Oral squamous cell carcinoma (OSCC) is the most common malignant neoplasm of the oral cavity and the fourth leading malignancy and cause of cancer-related death in the male population of Taiwan. Most cases are detected at advanced stages, resulting in poor prognosis. Therefore, improved detection of early oral health disorders is indispensable. The involvement of oral bacteria in inflammation and their association with OSCC progression provide a feasible target for diagnosis. Due to the nature of oral neoplasms, the diagnosis of epithelial precursor lesions is relatively easy compared with that of other types of cancer. However, the transition from an epithelial precursor lesion to cancer is slow and requires further and continuous follow-up. In this study, we investigated microbiota differences between normal individuals, epithelial precursor lesion patients, and cancer patients with different lifestyle habits, such as betel chewing and smoking, using next-generation sequencing. Overall, the oral microbiome compositions of five genera, Bacillus, Enterococcus, Parvimonas, Peptostreptococcus, and Slackia, revealed significant differences between epithelial precursor lesion and cancer patients and correlated with their classification into two clusters. These composition changes might have the potential to constitute a biomarker to help in monitoring the oral carcinogenesis transition from epithelial precursor lesion to cancer.

RevDate: 2019-07-12
CmpDate: 2019-07-12

Stearns JC, Simioni J, Gunn E, et al (2017)

Intrapartum antibiotics for GBS prophylaxis alter colonization patterns in the early infant gut microbiome of low risk infants.

Scientific reports, 7(1):16527.

Early life microbial colonization and succession is critically important to healthy development with impacts on metabolic and immunologic processes throughout life. A longitudinal prospective cohort was recruited from midwifery practices to include infants born at full term gestation to women with uncomplicated pregnancies. Here we compare bacterial community succession in infants born vaginally, with no exposure to antibiotics (n = 53), with infants who were exposed to intrapartum antibiotic prophylaxis (IAP) for Group B Streptococcus (GBS; n = 14), and infants born by C-section (n = 7). Molecular profiles of the 16 S rRNA genes indicate that there is a delay in the expansion of Bifidobacterium, which was the dominate infant gut colonizer, over the first 12 weeks and a persistence of Escherichia when IAP for GBS exposure is present during vaginal labour. Longer duration of IAP exposure increased the magnitude of the effect on Bifidobacterium populations, suggesting a longer delay in microbial community maturation. As with prior studies, we found altered gut colonisation following C-section that included a notable lack of Bacteroidetes. This study found that exposure of infants to IAP for GBS during vaginal birth affected aspects of gut microbial ecology that, although dramatic at early time points, disappeared by 12 weeks of age in most infants.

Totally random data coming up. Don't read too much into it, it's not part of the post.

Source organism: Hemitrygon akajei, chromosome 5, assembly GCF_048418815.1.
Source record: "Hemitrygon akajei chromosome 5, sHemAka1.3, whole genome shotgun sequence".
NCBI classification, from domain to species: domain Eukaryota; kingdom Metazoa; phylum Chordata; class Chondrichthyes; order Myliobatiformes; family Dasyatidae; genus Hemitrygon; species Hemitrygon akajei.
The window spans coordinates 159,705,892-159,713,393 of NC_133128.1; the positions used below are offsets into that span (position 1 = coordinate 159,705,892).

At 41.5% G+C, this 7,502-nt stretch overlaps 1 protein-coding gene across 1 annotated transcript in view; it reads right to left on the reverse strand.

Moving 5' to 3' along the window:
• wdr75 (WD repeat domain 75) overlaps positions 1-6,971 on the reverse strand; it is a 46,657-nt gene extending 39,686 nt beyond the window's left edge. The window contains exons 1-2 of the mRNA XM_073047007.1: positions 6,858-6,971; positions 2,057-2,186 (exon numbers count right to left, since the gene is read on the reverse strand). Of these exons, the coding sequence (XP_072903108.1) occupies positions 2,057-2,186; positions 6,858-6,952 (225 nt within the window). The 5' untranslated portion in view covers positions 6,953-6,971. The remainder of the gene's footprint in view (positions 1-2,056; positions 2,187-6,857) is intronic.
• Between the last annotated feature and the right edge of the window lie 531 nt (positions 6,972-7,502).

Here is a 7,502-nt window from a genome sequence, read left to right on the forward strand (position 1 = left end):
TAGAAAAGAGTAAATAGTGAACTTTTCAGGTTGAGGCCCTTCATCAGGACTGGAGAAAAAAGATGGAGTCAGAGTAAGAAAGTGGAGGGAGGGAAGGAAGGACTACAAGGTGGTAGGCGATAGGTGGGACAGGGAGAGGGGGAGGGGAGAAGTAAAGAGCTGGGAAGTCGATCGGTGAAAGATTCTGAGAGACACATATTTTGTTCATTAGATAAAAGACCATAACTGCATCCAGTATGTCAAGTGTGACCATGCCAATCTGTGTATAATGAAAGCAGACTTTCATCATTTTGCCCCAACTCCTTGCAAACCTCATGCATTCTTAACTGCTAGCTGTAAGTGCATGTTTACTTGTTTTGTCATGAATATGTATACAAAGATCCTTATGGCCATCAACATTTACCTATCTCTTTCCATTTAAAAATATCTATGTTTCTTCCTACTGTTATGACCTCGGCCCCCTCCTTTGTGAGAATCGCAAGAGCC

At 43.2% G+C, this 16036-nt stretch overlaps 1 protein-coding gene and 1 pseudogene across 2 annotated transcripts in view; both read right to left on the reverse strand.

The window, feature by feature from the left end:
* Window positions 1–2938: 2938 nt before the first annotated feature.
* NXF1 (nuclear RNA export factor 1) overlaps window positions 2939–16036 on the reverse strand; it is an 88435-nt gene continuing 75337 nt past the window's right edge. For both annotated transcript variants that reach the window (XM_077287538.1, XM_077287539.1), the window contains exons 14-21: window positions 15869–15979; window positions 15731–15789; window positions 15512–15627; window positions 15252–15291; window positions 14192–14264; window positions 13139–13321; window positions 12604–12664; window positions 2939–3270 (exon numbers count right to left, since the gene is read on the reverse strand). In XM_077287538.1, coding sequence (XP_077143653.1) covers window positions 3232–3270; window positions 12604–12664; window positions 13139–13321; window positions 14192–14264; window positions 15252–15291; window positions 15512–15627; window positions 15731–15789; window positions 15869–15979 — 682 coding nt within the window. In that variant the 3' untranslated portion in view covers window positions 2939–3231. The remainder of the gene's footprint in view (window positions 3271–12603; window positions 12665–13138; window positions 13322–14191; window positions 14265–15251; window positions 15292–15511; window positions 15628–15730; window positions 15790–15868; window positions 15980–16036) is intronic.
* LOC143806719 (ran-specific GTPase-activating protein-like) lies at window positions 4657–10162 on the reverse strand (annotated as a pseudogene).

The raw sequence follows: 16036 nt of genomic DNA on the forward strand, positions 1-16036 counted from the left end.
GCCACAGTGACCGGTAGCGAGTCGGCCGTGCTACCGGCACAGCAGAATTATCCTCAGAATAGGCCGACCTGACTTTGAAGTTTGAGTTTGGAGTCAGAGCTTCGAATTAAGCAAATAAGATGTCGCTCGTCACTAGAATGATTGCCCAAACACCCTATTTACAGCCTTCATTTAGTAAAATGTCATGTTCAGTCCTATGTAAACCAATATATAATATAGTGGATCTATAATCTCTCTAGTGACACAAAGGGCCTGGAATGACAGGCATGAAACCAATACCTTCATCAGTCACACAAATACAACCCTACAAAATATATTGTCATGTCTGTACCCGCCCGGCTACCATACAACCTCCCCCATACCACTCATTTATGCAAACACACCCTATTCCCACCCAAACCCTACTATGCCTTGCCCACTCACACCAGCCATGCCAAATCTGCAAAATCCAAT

RevDate: 2019-07-10

Liu Y, Ajami NJ, El-Serag HB, et al (2019)

Dietary quality and the colonic mucosa-associated gut microbiome in humans.

The American journal of clinical nutrition pii:5530748 [Epub ahead of print].

BACKGROUND: Despite tremendous interest in modulating the microbiome to improve health, the association between diet and the colonic mucosa-associated gut microbiome in healthy individuals has not been examined.

OBJECTIVE: To investigate the associations between Healthy Eating Index (HEI)-2005 and the colonic mucosa-associated microbiota.

METHODS: In this cross-sectional observational study, we analyzed bacterial community composition and structure using 16S rRNA gene (V4 region) sequencing of 97 colonic mucosal biopsies obtained endoscopically from different colon segments of 34 polyp-free participants. Dietary consumption was ascertained using an FFQ. Differences in α- and β-diversity and taxonomic relative abundances between the higher and lower score of total HEI and its components were compared, followed by multivariable analyses.

RESULTS: The structure of the microbiota significantly differed by the scores for total HEI, total and whole fruits (HEI 1 and HEI 2), whole grains (HEI 6), milk products and soy beverages (HEI 7), and solid fat, alcohol, and added sugar (HEI 12). A lower score for total HEI and HEIs 2, 7, and 12 was associated with significantly lower richness. A lower score for total HEI was associated with significantly reduced relative abundance of Parabacteroides, Roseburia, and Subdoligranulum but higher Fusobacterium. A lower score for HEI 2 was associated with lower Roseburia but higher Bacteroides. A lower score for HEI 7 was associated with lower Faecalibacterium and Fusobacterium but higher Bacteroides. A lower score for HEI 12 was associated with lower Subdoligranulum but higher Escherichia and Fusobacterium (false discovery rate-adjusted P values <0.05). The findings were confirmed by multivariate analysis. Less abundant bacteria such as Alistipes, Odoribacter, Bilophila, and Tyzzerella were also associated with dietary quality.